Pillar three, measures concerning the economic aspects of the business, strengthening the honesty of business practices and promoting product safety, is mostly considered to be part of the ongoing business operations. Measures such as increased compliance, better stakeholder management and the investment in new technologies build the base for pillars one and two, provide benefits to society and therefore create a competitive advantage through increased profits.
The Kano Model allows companies to prioritize the implementation of different sustainability programs as not all programs offer the same return on investment and customer appreciation. The customers differentiate between attractive elements such as an active reduction of CO2 emissions and performance elements such as the introduction of an ISO 14001 certification.
Figure 3: Kano model to prioritize decision making and strategic implementation
With many years of strategy consulting experience, FOSTEC & Company supports manufacturing companies in defining and optimizing sustainability strategies at all levels of the supply chain across all industry sectors and verticals. A sustainability strategy framework generally includes the steps listed below:
- Status quo analysis (internal analysis): Analysis of the current state of the companies’ sustainability actions and strategy
- Environment analysis (external analysis): Which competitors are actively investing in sustainability and how are they positioned? What distinguishes these competitors and what are the unique selling points of their sustainability strategy?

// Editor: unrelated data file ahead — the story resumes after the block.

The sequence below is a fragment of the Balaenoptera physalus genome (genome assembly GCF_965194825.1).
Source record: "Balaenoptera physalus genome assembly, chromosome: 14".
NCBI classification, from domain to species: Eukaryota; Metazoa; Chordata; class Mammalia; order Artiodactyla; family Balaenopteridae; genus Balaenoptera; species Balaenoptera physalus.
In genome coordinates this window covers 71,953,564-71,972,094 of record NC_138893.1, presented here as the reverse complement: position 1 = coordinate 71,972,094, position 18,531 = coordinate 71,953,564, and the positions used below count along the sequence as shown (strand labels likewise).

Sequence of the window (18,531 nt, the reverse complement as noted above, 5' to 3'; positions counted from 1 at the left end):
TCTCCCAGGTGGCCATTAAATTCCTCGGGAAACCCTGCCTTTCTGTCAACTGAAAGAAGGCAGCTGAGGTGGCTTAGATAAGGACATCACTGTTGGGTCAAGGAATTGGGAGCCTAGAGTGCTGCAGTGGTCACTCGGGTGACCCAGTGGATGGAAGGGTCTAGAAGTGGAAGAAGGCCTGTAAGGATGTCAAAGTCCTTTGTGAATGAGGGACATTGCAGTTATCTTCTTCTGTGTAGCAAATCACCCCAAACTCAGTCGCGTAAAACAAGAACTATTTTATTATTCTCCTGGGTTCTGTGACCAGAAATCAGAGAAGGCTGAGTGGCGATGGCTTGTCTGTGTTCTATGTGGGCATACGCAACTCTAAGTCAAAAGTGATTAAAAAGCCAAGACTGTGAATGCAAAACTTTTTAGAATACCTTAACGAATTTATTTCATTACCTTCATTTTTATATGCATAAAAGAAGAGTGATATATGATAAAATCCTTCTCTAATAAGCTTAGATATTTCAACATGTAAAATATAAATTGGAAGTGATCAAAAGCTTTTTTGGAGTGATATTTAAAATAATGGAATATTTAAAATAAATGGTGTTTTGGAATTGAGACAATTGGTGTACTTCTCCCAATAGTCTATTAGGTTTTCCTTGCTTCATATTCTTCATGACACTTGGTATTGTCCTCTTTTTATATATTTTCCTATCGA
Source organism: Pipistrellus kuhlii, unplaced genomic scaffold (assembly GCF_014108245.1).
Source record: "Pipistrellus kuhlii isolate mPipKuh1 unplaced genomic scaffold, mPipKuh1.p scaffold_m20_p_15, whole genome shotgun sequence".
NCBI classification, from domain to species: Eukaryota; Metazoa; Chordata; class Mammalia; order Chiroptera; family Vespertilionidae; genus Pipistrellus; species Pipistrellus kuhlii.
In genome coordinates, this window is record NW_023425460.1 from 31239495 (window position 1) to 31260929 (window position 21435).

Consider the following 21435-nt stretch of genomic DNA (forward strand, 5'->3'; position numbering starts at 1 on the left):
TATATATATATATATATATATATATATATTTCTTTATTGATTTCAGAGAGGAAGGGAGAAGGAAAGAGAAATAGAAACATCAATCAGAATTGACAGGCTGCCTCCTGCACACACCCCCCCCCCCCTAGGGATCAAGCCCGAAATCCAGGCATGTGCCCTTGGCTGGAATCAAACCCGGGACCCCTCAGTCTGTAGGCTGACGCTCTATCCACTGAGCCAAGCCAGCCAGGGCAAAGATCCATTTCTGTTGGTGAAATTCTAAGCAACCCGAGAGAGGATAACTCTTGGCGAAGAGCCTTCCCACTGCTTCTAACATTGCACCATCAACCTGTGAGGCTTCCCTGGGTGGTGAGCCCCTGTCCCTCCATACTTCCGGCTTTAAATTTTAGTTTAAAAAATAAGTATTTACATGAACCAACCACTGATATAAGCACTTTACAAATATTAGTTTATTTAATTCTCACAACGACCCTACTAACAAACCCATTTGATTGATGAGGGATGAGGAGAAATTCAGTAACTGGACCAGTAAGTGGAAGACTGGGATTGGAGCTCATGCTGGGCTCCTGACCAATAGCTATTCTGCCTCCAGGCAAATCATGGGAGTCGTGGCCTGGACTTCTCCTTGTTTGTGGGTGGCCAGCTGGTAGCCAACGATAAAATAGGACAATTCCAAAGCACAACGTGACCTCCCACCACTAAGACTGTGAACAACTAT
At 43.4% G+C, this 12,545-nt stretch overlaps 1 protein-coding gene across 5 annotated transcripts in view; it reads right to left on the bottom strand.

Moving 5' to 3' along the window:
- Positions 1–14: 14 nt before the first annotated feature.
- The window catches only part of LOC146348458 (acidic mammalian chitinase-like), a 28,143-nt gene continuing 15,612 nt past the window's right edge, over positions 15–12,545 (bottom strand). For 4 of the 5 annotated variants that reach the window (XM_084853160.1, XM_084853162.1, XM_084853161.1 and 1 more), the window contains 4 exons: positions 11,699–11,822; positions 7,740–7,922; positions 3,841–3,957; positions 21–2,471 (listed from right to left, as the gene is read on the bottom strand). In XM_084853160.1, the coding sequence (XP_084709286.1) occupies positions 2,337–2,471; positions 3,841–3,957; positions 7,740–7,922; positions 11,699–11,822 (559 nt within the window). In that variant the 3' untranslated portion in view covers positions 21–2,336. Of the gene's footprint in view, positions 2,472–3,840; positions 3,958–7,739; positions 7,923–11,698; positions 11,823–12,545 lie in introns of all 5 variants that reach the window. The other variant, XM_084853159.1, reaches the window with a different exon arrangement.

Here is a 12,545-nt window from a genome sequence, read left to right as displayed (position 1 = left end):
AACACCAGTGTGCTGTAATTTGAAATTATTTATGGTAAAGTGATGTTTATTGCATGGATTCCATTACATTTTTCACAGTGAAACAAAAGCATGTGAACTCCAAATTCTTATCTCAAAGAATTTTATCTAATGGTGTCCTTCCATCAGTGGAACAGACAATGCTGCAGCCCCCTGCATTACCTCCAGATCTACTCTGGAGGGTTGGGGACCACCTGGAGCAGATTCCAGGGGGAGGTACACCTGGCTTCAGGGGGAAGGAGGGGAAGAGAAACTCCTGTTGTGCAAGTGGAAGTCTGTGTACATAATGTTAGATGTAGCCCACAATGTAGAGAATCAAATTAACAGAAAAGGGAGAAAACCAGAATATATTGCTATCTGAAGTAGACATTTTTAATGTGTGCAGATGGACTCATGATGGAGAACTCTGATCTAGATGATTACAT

- Customer touchpoint analysis: What touchpoints to the customers have with the companies’ products, sales channels, and representatives? Which of these processes could be improved and made more sustainable?
- Sustainability gap analysis: Gap analysis between the companies’ status quo, competitors’ actions, and customer requirements to derive measures and actions for the development of the sustainability strategy
- Definition of tailored sustainability strategy and implementation plan: Development and definition of a tailor-made sustainability strategy from the previously identified gaps (measures & actions) and definition of a step-by-step implementation plan
- Sustainability organization and governance design: How should roles and responsibilities be distributed and created within one’s organization to work efficiently and effectively? Does the organization need to build up additional know how?
Overall, the introduction of a sustainability strategy can generate highly attractive returns on investment if planned and executed appropriately. Our experienced team of strategy consultants would be delighted to support you in developing and executing your sustainability strategy to unleash unused potentials.
Your contact for sustainability strategy for corporates:
Markus Fost, MBA, is an expert in e-commerce, online business models and digital transformation, with broad experience in the fields of strategy, organisation, corporate finance and operational restructuring.Learn more
Download the service overview for our sustainability strategy for corporates.